With Choice Band attached, you can do 160 damage with Darkrai GX’s Dark Cleave, which is good to OHKO a Marshadow GX. You can also add a Hypnotoxic Laser to the equation to do 170 damage and OHKO Pokemon like Tapu Lele GX and Yveltal EX. It also boosts Darkrai EX’s Night Spear up to 120 damage, which allows you to OHKO a Shaymin EX with Night Spear, which can be very strong in the Night March matchup opening up the possibility of a three prize turn.
Some smaller uses are attaching it to Yveltal to do 130 with Darkness Blade to OHKO a Shaymin EX or attaching it to Oricorio to do 120 damage to a Buzzwole GX.
The final addition to the deck is Oricorio as a tech for both the Night March and Vespiquen matchups. Both decks need to put a lot of Pokemon in the discard pile to take OHKO’s so Oricorio is very punishing against both of them and can be used to take multiple prizes in a turn with its Supernatural Dance attack.
Oricorio is also quietly very solid against Fighting decks. With a Choice Band attached you can 2HKO a Buzzwole GX with Revelation Dance if there is a Stadium Card in play.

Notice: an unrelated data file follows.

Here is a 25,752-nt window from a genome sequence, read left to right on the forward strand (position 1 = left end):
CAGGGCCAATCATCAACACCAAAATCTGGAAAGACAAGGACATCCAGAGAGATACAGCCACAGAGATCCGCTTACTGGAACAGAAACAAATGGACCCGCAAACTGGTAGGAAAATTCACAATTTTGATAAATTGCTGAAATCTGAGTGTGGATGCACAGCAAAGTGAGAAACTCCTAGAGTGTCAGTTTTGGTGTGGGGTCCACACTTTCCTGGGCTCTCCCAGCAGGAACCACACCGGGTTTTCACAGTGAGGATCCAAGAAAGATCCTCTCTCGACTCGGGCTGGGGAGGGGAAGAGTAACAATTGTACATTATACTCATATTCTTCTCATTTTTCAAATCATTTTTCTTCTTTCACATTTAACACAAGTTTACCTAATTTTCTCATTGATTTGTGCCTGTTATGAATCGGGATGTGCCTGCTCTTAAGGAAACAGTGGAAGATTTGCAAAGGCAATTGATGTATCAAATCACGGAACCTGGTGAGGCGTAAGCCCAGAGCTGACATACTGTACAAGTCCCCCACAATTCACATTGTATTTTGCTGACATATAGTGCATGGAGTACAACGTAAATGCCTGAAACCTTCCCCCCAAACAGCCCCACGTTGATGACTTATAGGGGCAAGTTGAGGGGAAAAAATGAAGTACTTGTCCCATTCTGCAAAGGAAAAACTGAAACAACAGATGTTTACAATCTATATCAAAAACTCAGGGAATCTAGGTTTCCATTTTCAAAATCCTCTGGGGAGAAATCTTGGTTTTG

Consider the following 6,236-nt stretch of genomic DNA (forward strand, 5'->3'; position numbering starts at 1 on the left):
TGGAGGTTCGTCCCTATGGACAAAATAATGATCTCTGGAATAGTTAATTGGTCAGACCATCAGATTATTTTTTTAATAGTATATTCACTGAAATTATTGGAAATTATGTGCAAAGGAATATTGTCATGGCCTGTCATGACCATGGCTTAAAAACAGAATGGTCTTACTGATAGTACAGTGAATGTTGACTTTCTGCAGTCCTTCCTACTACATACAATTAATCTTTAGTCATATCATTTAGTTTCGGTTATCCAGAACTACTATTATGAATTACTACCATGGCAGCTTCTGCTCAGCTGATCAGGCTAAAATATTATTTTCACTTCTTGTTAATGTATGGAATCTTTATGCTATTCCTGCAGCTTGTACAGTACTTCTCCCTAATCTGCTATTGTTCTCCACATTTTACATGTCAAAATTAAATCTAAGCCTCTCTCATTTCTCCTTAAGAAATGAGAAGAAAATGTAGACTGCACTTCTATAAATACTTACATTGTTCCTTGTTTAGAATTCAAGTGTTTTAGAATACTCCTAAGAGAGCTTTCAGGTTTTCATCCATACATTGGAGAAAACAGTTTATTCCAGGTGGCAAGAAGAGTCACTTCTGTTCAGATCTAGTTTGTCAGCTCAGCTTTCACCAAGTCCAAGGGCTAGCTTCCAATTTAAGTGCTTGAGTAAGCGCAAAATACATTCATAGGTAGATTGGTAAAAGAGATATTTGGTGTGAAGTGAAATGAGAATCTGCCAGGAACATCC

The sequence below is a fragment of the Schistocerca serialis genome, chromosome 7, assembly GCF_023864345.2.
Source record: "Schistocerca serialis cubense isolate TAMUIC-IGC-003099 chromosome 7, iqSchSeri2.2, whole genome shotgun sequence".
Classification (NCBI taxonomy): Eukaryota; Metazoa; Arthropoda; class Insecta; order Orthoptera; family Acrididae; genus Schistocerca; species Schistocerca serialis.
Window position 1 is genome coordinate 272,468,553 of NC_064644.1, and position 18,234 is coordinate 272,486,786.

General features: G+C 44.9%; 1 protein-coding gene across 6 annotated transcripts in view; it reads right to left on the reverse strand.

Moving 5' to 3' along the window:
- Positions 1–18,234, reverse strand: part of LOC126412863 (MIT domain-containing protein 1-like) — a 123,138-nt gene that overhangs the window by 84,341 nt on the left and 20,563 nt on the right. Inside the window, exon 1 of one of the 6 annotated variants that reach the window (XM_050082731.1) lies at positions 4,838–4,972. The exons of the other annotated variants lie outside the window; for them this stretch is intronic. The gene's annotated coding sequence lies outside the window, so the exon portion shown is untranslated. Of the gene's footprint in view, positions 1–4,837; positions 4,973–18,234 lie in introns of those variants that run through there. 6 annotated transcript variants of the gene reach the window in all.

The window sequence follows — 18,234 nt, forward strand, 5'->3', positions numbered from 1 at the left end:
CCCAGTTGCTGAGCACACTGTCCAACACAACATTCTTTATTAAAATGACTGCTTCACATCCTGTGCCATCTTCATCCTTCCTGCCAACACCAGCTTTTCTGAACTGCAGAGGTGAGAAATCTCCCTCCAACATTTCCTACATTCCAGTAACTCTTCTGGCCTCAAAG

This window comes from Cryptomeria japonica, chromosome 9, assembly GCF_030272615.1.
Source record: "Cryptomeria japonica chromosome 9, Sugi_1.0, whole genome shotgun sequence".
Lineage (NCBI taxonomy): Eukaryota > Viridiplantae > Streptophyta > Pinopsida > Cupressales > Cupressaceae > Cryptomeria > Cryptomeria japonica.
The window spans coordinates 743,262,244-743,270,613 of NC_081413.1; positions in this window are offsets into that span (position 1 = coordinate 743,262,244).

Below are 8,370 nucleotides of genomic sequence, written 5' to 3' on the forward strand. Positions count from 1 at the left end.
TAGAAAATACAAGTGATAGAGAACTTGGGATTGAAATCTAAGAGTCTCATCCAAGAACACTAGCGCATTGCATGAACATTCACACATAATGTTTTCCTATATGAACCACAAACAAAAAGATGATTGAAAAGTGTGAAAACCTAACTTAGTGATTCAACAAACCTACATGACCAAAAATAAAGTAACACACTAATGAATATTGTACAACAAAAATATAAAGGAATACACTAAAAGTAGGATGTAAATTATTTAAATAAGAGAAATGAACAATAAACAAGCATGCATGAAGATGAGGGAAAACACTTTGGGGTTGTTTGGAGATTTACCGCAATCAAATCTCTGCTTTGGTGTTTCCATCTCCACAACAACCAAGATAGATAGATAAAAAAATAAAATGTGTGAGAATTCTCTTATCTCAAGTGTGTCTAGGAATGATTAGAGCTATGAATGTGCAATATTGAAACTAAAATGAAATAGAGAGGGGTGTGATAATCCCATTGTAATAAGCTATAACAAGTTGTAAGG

The Pros and Cons of Turbo Darkrai
Pro – High Damage Cap
Just based on your Energy amounts, the damage for Dark Pulse caps out at 260 damage if you have all 12 Energy in play. This is good to OHKO everything in the game. The damage can be raised to 290 maximum damage with a Choice Band and 300 damage if you pair it with a Hypnotoxic Laser.
For one of its attacks, the deck essentially doesn’t have a damage cap. Dead End GX essentially gives you an out to one free knockout against anything, no matter how big the threat is. The only caveat is that if you are being Item Locked (such as against a Seismitoad EX deck), if Special Conditions are being blocked. (Hex Maniac can be used to get around this if an Ability is what is stopping the Special Condition), or if effects of attacks are being blocked.
This is very big for this format. This makes Turbo Darkrai one of the decks that can contend well against Wailord EX and makes Turbo Darkrai a deck with a chance to beat almost anything as it can power through so many different threats.
Pro – Fast and Consistent
Turbo Darkrai is one of the fastest and hardest hitting decks in the game. The deck is built to see a lot of cards over the first and second turns of the game and it doesn’t take a lot to set the deck off and going in a game. The deck is all Basic, so you don’t have to deal with any of the inconsistency that is found in Evolution decks.